The governments of most advanced countries offer some type of financial subsidy to encourage firm innovation and productivity. This paper analyzes the effects of innovation subsidies using a unique Swedish database that contains firm level data for the period 1997–2011, specifically informa tion on firm subsidies over a broad range of programs. Applying causal treatment effect analysis based on matching and a diff-in-diff approach combined with a qualitative case study of Swedish innovation subsidy programs, we test whether such subsidies have positive effects on firm performance. Our results indicate a lack of positive performance effects in the long run for the majority of firms, albeit there are positive short-run effects on human capital investments and also positive short-term productivity effects for the smallest firms. These findings are interpreted from a robust political economy perspective that reveals that the problems of acquiring correct information and designing appropriate incentives are so complex that the absence of significant positive long-run effects on firm performance for the majority of firms is not surprising.

  • 5.
    Gustafsson, Anders
    et al.
    The Ratio Institute, Stockholm, Sweden; Jönköping International Business School, Jönköping, Sweden.
    Stephan, Andreas
    The Ratio Institute, Stockholm, Sweden; Jönköping International Business School, Jönköping, Sweden.
    Hallman, Alice
    The Ratio Institute, Stockholm, Sweden; Stockholm School of Economics, Stockholm, Sweden.
    Karlsson, Nils
    The Ratio Institute, Stockholm, Sweden.
    The “sugar rush” from innovation subsidies: a robust political economy perspective2016In: Empirica, ISSN 0340-8744, E-ISSN 1573-6911, Vol. 43, no 4, p. 729-756Article in journal (Refereed)
    Abstract [en]

    The governments of most advanced countries offer some type of financial subsidy to encourage firm innovation and productivity. This paper analyzes the effects of innovation subsidies using a unique Swedish database that contains firm level data for the period 1997–2011, specifically informa tion on firm subsidies over a broad range of programs. Applying causal treatment effect analysis based on matching and a diff-in-diff approach combined with a qualitative case study of Swedish innovation subsidy programs, we test whether such subsidies have positive effects on firm performance. Our results indicate a lack of positive performance effects in the long run for the majority of firms, albeit there are positive short-run effects on human capital investments and also positive short-term productivity effects for the smallest firms. These findings are interpreted from a robust political economy perspective that reveals that the problems of acquiring correct information and designing appropriate incentives are so complex that the absence of significant positive long-run effects on firm performance for the majority of firms is not surprising.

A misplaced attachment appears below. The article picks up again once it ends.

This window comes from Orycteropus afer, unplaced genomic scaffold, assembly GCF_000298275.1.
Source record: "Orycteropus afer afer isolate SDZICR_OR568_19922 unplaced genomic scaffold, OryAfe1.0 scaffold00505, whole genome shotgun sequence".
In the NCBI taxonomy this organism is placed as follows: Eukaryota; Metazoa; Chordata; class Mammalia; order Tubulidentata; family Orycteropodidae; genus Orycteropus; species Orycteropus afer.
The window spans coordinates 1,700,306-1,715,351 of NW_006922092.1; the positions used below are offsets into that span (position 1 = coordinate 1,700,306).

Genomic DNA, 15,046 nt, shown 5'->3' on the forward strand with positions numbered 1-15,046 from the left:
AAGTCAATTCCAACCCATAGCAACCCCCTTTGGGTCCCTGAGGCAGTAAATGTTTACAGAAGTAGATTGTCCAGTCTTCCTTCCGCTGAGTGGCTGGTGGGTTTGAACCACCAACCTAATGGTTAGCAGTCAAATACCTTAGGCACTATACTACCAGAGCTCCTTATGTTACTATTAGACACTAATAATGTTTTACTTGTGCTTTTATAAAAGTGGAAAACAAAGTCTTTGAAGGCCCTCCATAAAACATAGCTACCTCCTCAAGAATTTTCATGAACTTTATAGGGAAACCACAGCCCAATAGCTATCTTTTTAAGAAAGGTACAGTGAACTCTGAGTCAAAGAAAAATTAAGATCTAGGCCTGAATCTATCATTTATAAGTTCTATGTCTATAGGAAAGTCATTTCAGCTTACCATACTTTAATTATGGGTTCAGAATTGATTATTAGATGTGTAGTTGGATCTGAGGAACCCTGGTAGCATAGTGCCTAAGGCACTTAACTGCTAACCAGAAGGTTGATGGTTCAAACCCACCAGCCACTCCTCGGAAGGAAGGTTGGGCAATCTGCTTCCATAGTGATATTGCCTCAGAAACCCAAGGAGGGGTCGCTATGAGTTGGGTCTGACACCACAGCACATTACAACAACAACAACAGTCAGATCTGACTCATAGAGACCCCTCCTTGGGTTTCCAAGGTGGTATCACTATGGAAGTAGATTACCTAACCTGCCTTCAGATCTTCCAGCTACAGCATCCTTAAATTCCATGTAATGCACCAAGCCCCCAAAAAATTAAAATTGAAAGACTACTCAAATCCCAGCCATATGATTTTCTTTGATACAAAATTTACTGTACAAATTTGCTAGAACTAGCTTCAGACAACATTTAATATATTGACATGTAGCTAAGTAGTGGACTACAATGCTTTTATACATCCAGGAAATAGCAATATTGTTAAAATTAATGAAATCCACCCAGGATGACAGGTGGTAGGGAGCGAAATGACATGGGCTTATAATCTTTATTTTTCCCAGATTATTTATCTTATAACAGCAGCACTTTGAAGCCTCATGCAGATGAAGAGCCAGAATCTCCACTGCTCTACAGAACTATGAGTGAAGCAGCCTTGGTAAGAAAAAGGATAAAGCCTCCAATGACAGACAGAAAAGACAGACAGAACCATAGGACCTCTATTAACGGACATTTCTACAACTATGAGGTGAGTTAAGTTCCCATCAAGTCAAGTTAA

• 6.
    Irandoust, Manuchehr
    Kristianstad University, School of Health and Society, Avdelningen för Ekonomi och arbetsliv.
    Government spending and revenues in Sweden 1722–2011: evidence from hidden cointegration2018In: Empirica, ISSN 0340-8744, E-ISSN 1573-6911, Vol. 45, no 3, p. 543-557Article in journal (Refereed)
    Abstract [en]

    This study examines the long-run causal relationship between government revenues and spending of the Swedish economy over the period 1722–2011. The results based on hidden cointegration technique and a modified version of the Granger non-causality test, show that there exists a long-run and asymmetric relationship between government spending and government revenues. Our estimation results can be summarized into three main empirical findings. First, the government follows a hard budget constraint and soft budget constraint strategies in the case of negative and positive shocks, respectively. Second, negative shocks to the fiscal budget are removed fairly quickly compared to positive shocks. Third, bi-directional causality between revenues and expenditures offers support in favor of the fiscal synchronization hypothesis. The policy implication is that budget deficit’s reduction could be achieved through government spending cut, accompanied by contemporaneous tax controls.

  • 7.
    Karlsson, Hyunjoo Kim
    et al.
    Linnaeus University, School of Business and Economics, Department of Economics and Statistics.
    Karlsson, Peter S.
    Linnaeus University, School of Business and Economics, Department of Economics and Statistics. Jönköping University.
    Månsson, Kristofer
    Jönköping University.
    Sjölander, Pär
    Jönköping University.
    Wavelet quantile analysis of asymmetric pricing on the Swedish power market2017In: Empirica, ISSN 0340-8744, E-ISSN 1573-6911, Vol. 44, no 2, p. 249-260Article in journal (Refereed)
    Abstract [en]